Sky(this is supposed to be a gif)


Other ‘Interesting’ Points

  • Splitting up the voice recordings took much longer than I had expected – I missed out so many breaks – the last emergency recording-fix was made at around 12:40 MIDNIGHT.
  • The level is procedurally generated. I expected this to be the most code-intensive part of the game but it literally took a mere 10 minutes to implement.
  • This is how I spent 7 hours of development time. (Left: Overall usage of time; Right: Productivity – the amount of time actually being spent on the game – over time).Charts
  • My official LD33 ‘thinking music’ playlist is Spotify’s ’88 Keys’, featuring Chopin, Einaudi and Cyrin.
  • This post is exactly 600 words long.

Coded Universe: Post-Mortem

Posted by
Tuesday, December 16th, 2014 9:44 am


Oh look! A game with programming, snow and hunting! Now here’s a somewhat truncated look at it.

First of all, here’s a link to the game itself: http://ludumdare.com/compo/ludum-dare-31/?action=preview&uid=46596 Play it, love (/hate) it and rate it please :3

I wasn’t able to get started on Saturday because I was busy; on Sunday I was desperately piecing together a draft for an English GCSE. Anyhow, I managed to start working on Coded Universe at 10ish. I came up with a workaround the regular interpretation of the whole game being on “one screen” – those retro arcade games from the 80s – by shoving the entire game universe onto a screen in-game , allowing the player to modify it. Having just walked home from school in the rain, I will spare you a very very very very long write-up of every little thought that popped into my head as I built the game and instead sum it up like this:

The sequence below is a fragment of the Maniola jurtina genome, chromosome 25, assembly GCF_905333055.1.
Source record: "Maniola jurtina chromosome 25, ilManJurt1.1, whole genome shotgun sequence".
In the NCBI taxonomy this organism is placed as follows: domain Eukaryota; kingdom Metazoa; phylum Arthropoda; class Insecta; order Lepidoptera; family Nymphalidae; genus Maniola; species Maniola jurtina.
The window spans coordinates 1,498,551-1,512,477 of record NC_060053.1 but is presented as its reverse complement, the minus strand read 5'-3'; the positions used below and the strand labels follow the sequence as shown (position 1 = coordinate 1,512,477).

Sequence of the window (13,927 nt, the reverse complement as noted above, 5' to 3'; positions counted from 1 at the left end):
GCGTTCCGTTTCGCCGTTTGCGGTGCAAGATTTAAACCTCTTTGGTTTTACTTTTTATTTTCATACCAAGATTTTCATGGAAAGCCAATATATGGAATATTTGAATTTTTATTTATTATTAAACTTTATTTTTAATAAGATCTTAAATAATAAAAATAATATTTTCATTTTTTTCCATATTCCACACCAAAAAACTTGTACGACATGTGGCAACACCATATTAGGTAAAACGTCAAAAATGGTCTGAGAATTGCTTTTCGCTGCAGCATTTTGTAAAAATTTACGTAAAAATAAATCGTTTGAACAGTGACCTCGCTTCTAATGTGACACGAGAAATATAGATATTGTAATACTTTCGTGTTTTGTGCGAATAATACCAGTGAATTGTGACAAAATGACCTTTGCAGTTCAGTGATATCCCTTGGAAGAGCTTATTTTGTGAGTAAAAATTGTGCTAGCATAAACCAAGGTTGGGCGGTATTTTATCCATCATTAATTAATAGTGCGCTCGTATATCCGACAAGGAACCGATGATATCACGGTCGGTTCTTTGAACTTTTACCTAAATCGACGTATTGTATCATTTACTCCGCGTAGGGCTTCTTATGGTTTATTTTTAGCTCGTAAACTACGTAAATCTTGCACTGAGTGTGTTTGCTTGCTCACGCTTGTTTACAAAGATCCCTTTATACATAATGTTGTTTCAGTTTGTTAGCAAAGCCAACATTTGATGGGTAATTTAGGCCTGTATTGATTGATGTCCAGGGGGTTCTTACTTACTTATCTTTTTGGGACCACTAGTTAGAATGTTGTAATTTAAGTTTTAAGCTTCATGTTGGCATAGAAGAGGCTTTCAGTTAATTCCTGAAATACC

–  The parser, which was supposed to take ages to write, took shorter to make than expected, letting me work on the graphics.

– The graphics 😛 . They turned out better than I expected for 8 hours of jamming though some of the animal sprites sparked confusion among players.

– It had music. I didn’t expect to get any music in but I did. THANK YOU FAMITRACKER 😀



–  The general mechanic behind the game confused people. I didn’t have enough time to stick in a tutorial :(  When the phone slowed time, people thought it was lag.

–  The snow fell in a funny way, perhaps I could have randomized it further.

–  The music didn’t fit the mood I wanted to create. Looking over the LD website, I came across ToneMatrix, a wonderful little audio tool which would have been much closer to what I had intended. Nonetheless people seemed to like the mood :3




The mother’s idiolect was actually inspired by a transcript that I was using for my exam.


This is what the level looks like in Unity


This single balance took me about 5 minutes to perfect D:

Coded Hunt: Linux Port

Posted by
Thursday, December 11th, 2014 11:06 am

I’ve fixed the link to the Linux port for Coded Hunt. Feel free to take a look :3

(here’s a screenie before you click)





Coded Universe: Timelapse

Posted by
Monday, December 8th, 2014 11:13 am

Coded universe’s development timelapse is online now 😀

“Coded Universe is a programming game in which you play as a kid hunting for Christmas dinner (the shops were closed). Armed with just your phone, you have to collect your Christmas dinner. BUT, on your phone is Universe Studio 2015 Mobile Edition, allowing you to alter the universe with code, slowing time and moving objects to kill.”

Take a look at the game too if you’re interested:  http://ludumdare.com/compo/ludum-dare-31/?action=preview&uid=46596

Coded Universe COMPLETED :3

Posted by
Sunday, December 7th, 2014 5:17 pm

WEB/PC/Mac/Linux /Source
I’ve actually completed LD31 despite a cold :D.

(here’s a screenie)

In Coded Universe you play as some kid hunting for Christmas dinner (the shops were closed). BUT, on your phone is Universe Studio 2015 Mobile Edition, allowing you to alter the universe with code.

Move – Arrows

Shoot – Left-Click

Show/Hide Phone – Right-Click


Quick intro to the code:

Objects are displayed as ” NAME: (POSITION X, POSITION Y, ROTATION)”. Feel free to alter the values.

[cache: storing page]